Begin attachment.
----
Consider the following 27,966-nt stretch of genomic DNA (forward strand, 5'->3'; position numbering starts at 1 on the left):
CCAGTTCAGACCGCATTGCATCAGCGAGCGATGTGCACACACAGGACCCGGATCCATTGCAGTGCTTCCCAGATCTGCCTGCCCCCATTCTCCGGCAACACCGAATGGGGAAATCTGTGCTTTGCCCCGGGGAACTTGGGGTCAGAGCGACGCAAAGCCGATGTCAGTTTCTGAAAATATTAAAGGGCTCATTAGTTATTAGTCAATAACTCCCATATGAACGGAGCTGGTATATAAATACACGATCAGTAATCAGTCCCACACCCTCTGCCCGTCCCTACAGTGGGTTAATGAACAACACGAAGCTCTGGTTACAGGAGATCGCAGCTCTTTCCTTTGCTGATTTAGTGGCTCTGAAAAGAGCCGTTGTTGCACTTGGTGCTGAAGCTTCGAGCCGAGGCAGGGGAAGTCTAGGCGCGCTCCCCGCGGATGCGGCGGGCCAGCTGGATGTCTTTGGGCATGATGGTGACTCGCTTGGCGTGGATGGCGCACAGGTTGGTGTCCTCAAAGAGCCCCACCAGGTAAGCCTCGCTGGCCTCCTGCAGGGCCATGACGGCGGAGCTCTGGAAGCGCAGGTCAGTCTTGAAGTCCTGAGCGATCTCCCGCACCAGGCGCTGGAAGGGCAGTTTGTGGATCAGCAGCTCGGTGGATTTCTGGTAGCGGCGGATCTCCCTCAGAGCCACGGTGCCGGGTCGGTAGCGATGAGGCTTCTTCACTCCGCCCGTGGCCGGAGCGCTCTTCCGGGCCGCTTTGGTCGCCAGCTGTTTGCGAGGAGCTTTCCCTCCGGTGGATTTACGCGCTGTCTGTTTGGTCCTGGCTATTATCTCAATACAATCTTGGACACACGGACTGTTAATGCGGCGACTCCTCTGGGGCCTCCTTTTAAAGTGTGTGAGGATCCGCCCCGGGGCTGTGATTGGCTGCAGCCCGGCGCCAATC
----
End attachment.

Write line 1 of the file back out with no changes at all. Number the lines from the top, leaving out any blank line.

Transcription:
Consider the following 27,966-nt stretch of genomic DNA (forward strand, 5'->3'; position numbering starts at 1 on the left):